Human noses are shaped by just four genes that determine if the organ is large, small, pointy, rounded, or snubbed. This study could have a profound impact on genetics and forensics.
Noses are differentiated to a significant degree between various populations of people. This is especially true of the pointiness and width of the organ. These adaptations are believed to be driven by environmental conditions where people built their homes. The narrow noses of Europeans, for instance, may have been an adaptation to the cold, dry conditions on that continent.
University College London (UCL) researchers examined nearly 6,000 people across Latin America who are considered to have a wide range of ancestries. Half the subjects were of mixed European heritage, while 45 percent were Native Americans, and one in 20 descended from Africans. Researchers examined 14 separate facial features, comparing physical features to individual genetic records.
Investigators found four genes responsible for shaping the nose - GLI3, PAX1, RUNX2, and DCHS2. The gene RUNX2 controls the width of nose bridges, DCHS2 directs pointiness of the nose, while the other two genetic snippets determine the breadth of nostrils. They also identified a fifth gene, known as EDAR, which directs the chin's protrusion.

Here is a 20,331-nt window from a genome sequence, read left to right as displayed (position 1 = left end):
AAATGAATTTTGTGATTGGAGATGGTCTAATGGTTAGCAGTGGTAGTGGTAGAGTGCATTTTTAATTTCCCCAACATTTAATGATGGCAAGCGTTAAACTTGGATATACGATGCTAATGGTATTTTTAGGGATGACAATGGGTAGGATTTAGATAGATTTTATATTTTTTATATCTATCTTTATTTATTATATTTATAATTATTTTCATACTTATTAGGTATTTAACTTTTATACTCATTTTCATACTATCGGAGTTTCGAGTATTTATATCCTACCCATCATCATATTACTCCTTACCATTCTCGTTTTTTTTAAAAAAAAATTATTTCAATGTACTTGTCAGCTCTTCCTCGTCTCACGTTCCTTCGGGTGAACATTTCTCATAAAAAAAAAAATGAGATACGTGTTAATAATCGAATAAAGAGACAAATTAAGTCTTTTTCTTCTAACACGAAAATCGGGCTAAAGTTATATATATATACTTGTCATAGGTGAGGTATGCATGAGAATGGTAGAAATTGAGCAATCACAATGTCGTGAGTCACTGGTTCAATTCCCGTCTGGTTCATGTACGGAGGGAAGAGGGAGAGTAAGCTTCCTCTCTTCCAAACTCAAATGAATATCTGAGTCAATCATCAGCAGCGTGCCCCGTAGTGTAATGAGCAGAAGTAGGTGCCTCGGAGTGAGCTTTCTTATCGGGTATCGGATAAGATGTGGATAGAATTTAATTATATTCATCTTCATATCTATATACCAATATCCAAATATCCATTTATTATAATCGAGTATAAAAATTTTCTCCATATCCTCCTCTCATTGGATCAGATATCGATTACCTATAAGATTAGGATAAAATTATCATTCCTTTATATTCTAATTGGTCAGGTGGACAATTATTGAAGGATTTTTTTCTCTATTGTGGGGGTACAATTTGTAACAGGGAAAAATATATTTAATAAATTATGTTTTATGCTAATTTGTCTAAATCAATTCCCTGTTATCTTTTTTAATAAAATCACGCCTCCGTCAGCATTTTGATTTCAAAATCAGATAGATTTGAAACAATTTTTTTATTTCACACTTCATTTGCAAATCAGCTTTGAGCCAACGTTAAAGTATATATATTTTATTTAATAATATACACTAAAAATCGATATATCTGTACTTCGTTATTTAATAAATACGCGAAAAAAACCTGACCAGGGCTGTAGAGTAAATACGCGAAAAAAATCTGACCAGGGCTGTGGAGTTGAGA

This research could allow the development of new techniques to reconstruct the facial features of crime victims by examining their DNA. The discovery could also lead to a new understanding of how the human nose evolved over time.
"Finding out the role each gene plays helps us to piece together the evolutionary path from Neanderthal to modern humans. It brings us closer to understanding how genes influence the way we look, which is important for forensics applications," Kaustubh Adhikari, the first author and a cell and developmental biology researcher from UCL, said.
Each of the genes examined in this study appears to be undergoing modern evolution, changing during the reign of our modern species. It is possible the great diversity of human faces may have developed as a means of facilitating recognition of individuals.
Past studies on facial structures have only examined European populations, which present a far more narrow genetic background than seen in this new study.
Analysis of the genes and how they help to shape the human face was profiled in the journal Nature Communications.
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